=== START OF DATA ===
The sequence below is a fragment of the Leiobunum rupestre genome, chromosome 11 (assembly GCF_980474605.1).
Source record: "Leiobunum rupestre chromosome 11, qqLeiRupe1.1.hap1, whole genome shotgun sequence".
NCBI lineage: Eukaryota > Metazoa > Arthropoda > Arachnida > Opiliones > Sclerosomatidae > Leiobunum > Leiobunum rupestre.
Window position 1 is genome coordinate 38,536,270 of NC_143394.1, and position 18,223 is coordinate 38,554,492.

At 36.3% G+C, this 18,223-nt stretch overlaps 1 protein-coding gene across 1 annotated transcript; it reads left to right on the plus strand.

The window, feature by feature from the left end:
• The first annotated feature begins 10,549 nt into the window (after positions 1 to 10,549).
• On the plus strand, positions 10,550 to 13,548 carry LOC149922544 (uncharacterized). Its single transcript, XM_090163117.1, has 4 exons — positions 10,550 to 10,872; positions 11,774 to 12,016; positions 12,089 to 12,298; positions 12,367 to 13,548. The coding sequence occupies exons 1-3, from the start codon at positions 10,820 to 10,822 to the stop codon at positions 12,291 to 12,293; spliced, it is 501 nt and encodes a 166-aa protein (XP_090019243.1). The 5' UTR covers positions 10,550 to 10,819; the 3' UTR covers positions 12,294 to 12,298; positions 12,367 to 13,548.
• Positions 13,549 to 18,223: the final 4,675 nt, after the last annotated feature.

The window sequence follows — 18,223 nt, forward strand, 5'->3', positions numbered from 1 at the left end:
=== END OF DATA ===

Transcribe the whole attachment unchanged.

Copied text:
The sequence below is a fragment of the Leiobunum rupestre genome, chromosome 11 (assembly GCF_980474605.1).
Source record: "Leiobunum rupestre chromosome 11, qqLeiRupe1.1.hap1, whole genome shotgun sequence".
NCBI lineage: Eukaryota > Metazoa > Arthropoda > Arachnida > Opiliones > Sclerosomatidae > Leiobunum > Leiobunum rupestre.
Window position 1 is genome coordinate 38,536,270 of NC_143394.1, and position 18,223 is coordinate 38,554,492.

At 36.3% G+C, this 18,223-nt stretch overlaps 1 protein-coding gene across 1 annotated transcript; it reads left to right on the plus strand.

The window, feature by feature from the left end:
• The first annotated feature begins 10,549 nt into the window (after positions 1 to 10,549).
• On the plus strand, positions 10,550 to 13,548 carry LOC149922544 (uncharacterized). Its single transcript, XM_090163117.1, has 4 exons — positions 10,550 to 10,872; positions 11,774 to 12,016; positions 12,089 to 12,298; positions 12,367 to 13,548. The coding sequence occupies exons 1-3, from the start codon at positions 10,820 to 10,822 to the stop codon at positions 12,291 to 12,293; spliced, it is 501 nt and encodes a 166-aa protein (XP_090019243.1). The 5' UTR covers positions 10,550 to 10,819; the 3' UTR covers positions 12,294 to 12,298; positions 12,367 to 13,548.
• Positions 13,549 to 18,223: the final 4,675 nt, after the last annotated feature.

The window sequence follows — 18,223 nt, forward strand, 5'->3', positions numbered from 1 at the left end: